"But it is doing Mrs. Cairness an injustice, if you don't mind my saying so."When the storm had fairly passed, they found Felipa's gray lodged in the root of a tree some distance down the creek; in no way hurt, oddly enough, but trembling and badly frightened. The saddle, even, was uninjured, though the pigskin was water-soaked and slippery.
They laid Landor upon the ground, in the same patch of shade he had glanced at in coming by not five [Pg 281]minutes before. His glazed eyes stared back at the sky. There was nothing to be done for him. But Cairness was alive. They washed the blood from his face with water out of the canteens, and bound his head with a wet handkerchief. And presently he came back to consciousness and saw Landor stretched there, with the bluing hole in his brow, and the quiet there is no mistaking on his sternly weary face. And he turned back his head and lay as ashy and almost as still as the dead man, with a look on his own face more terrible than that of any death.
The night of their return to the post, Cairness, crossing the parade ground shortly before retreat, saw Felipa. He had been walking with his eyes on the earth, debating within himself the question of his future, whether he should re?nlist, succumb to the habit of the service, which is to ambition and endeavor what opium is to the system, or drop back into the yet more aimless life he had been leading five years before, when a fit of self-disgust had caused him to decide that he was good for nothing but a trooper, if even that.The major consented unwillingly. "It's your lookout. If you come out alive, I shall be surprised, that's all. Take some scouts, too," he added, as he lit a cigar and went on with his walk up and down among his men.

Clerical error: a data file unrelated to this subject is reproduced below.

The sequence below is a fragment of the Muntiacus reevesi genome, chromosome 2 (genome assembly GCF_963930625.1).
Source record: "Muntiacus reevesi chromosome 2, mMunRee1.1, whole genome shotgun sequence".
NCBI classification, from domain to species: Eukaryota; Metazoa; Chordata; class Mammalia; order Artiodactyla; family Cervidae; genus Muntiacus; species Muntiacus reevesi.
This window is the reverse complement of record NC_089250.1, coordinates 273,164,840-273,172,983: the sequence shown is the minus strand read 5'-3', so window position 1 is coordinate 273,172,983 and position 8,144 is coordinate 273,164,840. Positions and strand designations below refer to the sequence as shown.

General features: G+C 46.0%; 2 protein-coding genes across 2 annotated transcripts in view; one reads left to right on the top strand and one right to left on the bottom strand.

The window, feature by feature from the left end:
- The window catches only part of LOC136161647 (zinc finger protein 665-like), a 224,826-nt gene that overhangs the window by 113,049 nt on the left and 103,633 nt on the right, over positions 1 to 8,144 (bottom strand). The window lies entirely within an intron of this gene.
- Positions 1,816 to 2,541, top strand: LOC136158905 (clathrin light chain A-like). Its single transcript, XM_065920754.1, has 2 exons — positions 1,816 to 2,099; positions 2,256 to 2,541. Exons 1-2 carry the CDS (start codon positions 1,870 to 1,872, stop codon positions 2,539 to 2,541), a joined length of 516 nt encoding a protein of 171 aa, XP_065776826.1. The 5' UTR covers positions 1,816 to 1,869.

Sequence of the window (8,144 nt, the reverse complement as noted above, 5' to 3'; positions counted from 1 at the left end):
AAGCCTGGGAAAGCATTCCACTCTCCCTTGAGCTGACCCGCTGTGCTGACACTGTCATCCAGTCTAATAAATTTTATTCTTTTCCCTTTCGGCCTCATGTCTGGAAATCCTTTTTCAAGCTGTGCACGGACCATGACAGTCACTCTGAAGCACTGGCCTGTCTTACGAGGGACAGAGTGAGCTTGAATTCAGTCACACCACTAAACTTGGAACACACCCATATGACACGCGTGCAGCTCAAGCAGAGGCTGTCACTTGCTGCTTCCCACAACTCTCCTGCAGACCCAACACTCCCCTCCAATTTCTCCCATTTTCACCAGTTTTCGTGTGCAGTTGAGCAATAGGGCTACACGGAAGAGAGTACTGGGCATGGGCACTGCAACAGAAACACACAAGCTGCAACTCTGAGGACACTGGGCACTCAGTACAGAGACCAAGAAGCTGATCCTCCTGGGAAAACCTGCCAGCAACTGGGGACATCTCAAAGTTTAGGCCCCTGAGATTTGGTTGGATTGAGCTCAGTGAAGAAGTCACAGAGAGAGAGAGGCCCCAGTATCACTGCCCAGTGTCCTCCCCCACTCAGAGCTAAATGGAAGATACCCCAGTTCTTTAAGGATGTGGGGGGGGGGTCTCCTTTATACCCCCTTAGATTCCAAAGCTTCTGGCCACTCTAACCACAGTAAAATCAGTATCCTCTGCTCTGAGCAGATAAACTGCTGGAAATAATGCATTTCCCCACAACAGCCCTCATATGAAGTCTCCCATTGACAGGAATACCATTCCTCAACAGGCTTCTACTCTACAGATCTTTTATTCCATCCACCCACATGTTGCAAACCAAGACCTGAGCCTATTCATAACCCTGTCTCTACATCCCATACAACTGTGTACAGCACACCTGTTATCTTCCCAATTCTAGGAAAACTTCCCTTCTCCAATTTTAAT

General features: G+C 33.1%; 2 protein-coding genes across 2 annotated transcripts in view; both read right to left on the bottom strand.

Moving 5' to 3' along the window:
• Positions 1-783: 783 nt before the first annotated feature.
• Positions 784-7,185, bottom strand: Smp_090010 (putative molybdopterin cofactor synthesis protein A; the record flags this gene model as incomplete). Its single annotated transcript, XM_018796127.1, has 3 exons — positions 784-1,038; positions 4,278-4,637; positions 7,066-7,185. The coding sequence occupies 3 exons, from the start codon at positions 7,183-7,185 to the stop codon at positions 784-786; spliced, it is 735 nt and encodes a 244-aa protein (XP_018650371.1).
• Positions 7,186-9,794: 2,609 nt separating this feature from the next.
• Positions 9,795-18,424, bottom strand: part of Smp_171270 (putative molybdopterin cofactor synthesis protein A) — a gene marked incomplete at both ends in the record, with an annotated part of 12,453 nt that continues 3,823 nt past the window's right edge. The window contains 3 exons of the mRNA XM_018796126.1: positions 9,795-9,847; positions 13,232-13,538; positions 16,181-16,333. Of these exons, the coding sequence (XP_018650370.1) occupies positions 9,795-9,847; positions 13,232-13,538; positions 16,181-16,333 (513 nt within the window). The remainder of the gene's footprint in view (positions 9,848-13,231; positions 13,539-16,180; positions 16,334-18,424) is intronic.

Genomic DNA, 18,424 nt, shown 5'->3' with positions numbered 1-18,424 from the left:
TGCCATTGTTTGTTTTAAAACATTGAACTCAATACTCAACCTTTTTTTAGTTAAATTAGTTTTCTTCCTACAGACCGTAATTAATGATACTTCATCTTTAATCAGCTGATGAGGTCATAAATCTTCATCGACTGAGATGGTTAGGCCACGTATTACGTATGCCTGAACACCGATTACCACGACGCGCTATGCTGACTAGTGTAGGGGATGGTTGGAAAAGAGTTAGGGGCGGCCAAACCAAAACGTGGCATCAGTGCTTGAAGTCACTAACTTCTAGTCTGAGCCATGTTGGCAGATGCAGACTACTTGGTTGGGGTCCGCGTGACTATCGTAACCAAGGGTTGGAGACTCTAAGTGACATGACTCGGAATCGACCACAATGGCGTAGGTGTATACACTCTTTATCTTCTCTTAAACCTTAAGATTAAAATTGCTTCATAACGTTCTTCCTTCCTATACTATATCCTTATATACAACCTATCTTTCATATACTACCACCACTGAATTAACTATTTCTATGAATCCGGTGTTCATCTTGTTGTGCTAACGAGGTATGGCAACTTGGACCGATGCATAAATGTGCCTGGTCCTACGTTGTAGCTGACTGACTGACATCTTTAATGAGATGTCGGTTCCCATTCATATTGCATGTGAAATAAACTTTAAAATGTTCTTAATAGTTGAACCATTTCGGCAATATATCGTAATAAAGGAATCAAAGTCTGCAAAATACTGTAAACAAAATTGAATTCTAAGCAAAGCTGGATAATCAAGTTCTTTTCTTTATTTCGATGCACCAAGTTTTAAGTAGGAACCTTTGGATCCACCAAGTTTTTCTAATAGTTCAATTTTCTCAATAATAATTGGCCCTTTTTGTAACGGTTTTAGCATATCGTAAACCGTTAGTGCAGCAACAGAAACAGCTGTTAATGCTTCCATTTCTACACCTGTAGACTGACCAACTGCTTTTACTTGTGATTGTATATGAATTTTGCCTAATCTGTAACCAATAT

"And then, there was the trouble about the cows. They promised us one thousand, and they gave us not quite six hundred. And those鈥攖he Dawn and the Sky hear that what I tell you is true鈥攁nd those were so old we could not use them."
He laughed crossly. Evidently he was dropping back into the poetical tendencies of his most callow youth. He would be doing her a sonnet next, forsooth. He had done two or three of them in his school days for Sydney damsels. That was when he had aspired to be ranked in his own country with Gordon. Good Lord! how many aspirations of various sorts he had had. And he was a cow-boy.He considered. "Let me see. For instance, when did Lawton tell him, and why, and exactly what?"
He and the parson followed her out of the house. She had not cared to say good-by to Mrs. Taylor, and she glared at the little Reverend, who balanced himself on his uncertain small feet and clutched at a chair, watching her with his precocious eyes and an expression combined of his mother's virtuous disapproval[Pg 258] and his father's contemplative scrutiny, the while the tufts of his hair stood out stiffly.
"Come in," said her husband. He was pouring out a drink of whiskey.详情
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